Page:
After that, I quickly filleted the rest and had two perfect size filets. Having prepared ahead of time, I put the fish into a oven dish with onions, carrots, and celery along with a few pats of butter. I covered the dish with foil and slow cooked it over the next two hours. As the fish cooked, I skimmed off the scum that form on the top of the pot I was using to make stock. I ladled some of the finished stock into a pan and reduced it after adding some herbs to it to make a nice light sauce for the fish when it came out of the oven.
Tux was practically crawling up the walls of anticipation when I removed the fish of the oven. I slid the perfectly cooked filet onto a plate and I cut it into more edible pieces for a house-cat. I was just about to drizzle the sauce from the pan when I heard a voice.
"What is that heavenly smell?" said a wistful female voice.
I whipped around and hissed in alarm.
Mae merely smirked at me and continued to sample the air.
It was then I noticed she was wearing a coat with a bright red scarf around her neck. Her pants were plain blue jeans and she wore stylish brown boots. She had also styled her hair into what I called a librarian bun and was wearing bookish glasses. I watched as she set down a very large bag. It was more like a camping pack, the kind people used when backpacking across Europe or into the mountains. It looked full, but I wasn't sure with what.
"Sweet and yet salty." She closed her eyes as if to savor the scent. "With just a hint of spice." She opened her eyes and looked at me. "Well?"
"Just Tux's dinner." I said, drizzling the sauce over the fish. "For future reference, try knocking.
"And you should try locking your door." She countered. "Who is Tux?"
"My cat." I looked around and smiled slightly. "Just look down."
Mae did and saw Tux was carefully sniffing her boot.
"Why do you have a cat?" She cocked her head curiously as Tux. "Better yet, how did you manage to find the one animal who does not hate vampires?"
"It's our scent that confuses them. I think we smell dead to them, but we're still moving around like humans and that confuses them. Her mother had wondered in a gave birth to a litter. I merely kept one. She has known the scent of vampire for weeks now so it won't bother her."
"You truly are a strange one."
"You continue to cook human food though you cannot consume it." She remarked. "Rather than keep a human you can feed from, you chose an unintelligent animal for a companion."
Mae looked down when Tux hissed and began to growl.
"It doesn't take a genius to know when you're insulted." I laughed. "Come on, Tux. Dinner."
Tux, at the mention of food, turned up her nose at Mae and sauntered over to her bowl of fish and sauce. I stifled laugh at the way she dismissed Mae with an imperious flicker of her tail. An action that Mae did not miss.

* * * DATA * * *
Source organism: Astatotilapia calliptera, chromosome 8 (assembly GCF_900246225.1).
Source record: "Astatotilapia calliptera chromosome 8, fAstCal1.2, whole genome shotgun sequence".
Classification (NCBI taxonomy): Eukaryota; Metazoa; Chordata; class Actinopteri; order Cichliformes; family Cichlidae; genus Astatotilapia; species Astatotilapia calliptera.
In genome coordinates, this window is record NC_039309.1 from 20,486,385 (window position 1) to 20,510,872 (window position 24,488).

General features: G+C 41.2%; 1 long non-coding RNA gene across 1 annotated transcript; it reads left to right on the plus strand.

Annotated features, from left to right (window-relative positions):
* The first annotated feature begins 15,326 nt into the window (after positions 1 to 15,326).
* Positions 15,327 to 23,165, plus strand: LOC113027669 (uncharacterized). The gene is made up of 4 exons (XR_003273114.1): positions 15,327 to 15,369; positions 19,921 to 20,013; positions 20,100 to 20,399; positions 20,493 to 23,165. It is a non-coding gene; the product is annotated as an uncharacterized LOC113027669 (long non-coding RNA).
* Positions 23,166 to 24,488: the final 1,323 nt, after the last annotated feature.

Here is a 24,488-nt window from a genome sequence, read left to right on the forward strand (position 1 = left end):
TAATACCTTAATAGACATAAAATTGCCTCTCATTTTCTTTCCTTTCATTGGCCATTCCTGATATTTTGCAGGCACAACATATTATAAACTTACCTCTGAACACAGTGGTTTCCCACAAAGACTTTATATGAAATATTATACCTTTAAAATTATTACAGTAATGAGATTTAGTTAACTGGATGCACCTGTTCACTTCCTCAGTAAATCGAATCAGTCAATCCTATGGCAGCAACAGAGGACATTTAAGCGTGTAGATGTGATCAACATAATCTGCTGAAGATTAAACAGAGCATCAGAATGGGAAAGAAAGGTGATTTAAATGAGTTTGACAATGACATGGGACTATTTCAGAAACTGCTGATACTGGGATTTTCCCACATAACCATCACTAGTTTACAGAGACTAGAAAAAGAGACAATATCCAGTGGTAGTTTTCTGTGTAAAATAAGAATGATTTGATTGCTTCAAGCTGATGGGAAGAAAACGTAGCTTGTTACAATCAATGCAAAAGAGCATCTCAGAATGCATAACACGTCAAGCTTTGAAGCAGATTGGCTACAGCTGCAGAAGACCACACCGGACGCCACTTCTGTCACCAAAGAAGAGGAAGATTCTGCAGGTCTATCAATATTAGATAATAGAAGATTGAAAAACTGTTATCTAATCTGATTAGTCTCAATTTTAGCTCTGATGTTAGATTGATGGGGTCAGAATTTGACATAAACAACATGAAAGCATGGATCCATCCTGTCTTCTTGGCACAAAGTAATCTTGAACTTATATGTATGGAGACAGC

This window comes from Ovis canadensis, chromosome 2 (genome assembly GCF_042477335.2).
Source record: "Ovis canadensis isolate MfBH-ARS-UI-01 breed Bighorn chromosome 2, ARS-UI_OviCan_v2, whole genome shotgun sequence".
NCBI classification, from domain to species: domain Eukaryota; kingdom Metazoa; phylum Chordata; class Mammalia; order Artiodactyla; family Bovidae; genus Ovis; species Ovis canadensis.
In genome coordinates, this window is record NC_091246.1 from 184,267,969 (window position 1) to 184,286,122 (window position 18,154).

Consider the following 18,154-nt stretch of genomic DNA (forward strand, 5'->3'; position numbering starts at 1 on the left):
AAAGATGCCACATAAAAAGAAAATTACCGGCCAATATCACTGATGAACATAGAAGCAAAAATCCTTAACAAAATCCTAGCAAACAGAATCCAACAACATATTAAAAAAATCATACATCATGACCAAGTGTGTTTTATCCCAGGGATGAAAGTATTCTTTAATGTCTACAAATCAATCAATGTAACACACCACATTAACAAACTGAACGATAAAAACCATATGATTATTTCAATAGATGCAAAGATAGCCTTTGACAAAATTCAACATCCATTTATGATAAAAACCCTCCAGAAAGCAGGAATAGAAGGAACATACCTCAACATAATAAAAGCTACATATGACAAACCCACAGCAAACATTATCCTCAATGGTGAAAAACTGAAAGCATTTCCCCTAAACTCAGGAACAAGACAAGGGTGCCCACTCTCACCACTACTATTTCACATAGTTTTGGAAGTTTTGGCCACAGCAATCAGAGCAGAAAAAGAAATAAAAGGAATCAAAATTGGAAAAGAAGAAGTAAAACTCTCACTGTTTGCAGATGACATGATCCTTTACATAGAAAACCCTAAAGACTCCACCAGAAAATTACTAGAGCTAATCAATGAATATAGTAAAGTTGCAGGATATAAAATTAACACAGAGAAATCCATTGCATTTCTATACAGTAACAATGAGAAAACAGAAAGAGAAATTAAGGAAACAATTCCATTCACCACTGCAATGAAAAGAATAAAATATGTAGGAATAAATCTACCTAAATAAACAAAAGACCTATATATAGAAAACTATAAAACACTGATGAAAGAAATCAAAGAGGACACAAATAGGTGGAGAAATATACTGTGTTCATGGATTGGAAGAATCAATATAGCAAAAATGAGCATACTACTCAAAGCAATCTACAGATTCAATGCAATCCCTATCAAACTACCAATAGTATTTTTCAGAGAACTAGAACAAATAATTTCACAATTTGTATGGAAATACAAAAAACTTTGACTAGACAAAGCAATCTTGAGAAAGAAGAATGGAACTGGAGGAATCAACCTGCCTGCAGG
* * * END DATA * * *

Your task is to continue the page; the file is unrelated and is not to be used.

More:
"I think you should teach your pet some manners." Mae observed. "Before someone else does."
"Just humor her." I said. "Cats were worshiped a gods in ancient Egypt and I don't they're keen on letting that go." I decided to change the subject. "So do what I owe the pleasure?"
"You recall your agreement with Matthew in regards to the local Were packs?" Mae asked.
"Yes." I said.
"Most of the packs have been dealt with." She informed me. "Those still alive had agreed to our terms in exchange for their lives and those not involved have pledged to stay out of our affairs."
"That is good to hear." I motioned to the bag. "I take it that bag is my payment?"
"Yes. Three percent of the profit after the king took half. As we agreed." She unzipped and revealed large wads of bills bounded together. "This is not the whole sum. The Weres are dragging thier feet with the second half of the payment, our half."
"I understand." I bent a pulled out a very thick wad and noticed something strange. "This is all singles." I picked a another stack. "Are they all like this?"
"They claim it is due to using strip clubs for fronts. Hence the abundance of small bills." Mae snorted. "They're just making things as difficult as they can. They know we cannot go to banks to exchange them and it will take time to count it all." She motioned to the bag. "There should be a quarter million dollars in that bag."
"Two hundred and fifty thousand?" I asked.
"Provided no one miscounted." Mae nodded. "As soon as we receive the rest, you will receive another fifty thousand."
"For a total of three hundred thousand." I made a mental calculation. "How is Matthew enjoying his five million?"
"Quite well." Mae said. "He plans on expanding the Grassland Gallery as well as a few other clubs." Mae gave me a smile. "You've done quite well for one so young, Ductor."
"No need to ask if you've heard of my new moniker."
"It fits." She remarked. "Simple to remember, yet still has a sense of power to it. May I ask what you plan to do with your newly earned fortune."
"Not sure." I walked around from the kitchen to where Mae stood. "I might do some more remodeling. I definitely need to stock my library with something."
I pointed as walked to the entertainment system I bought and set up last week. "Take a look for yourself."
I heard Mae walk past me and to the hall as I turned on the television. The VCR still had the tape I had finished last night. I ejected the tape and quickly selected a new one. I had always enjoyed films, but I did not always have the opportunity to watch them. I might have seen masterpieces like the first Star Wars film in 1977 and its sequels in '80 and '83, but I had missed out on countless others. Like the entire Godfather Trilogy, including the third and final installment, as with every film released in 1990 when I spent that year locked in my apartment.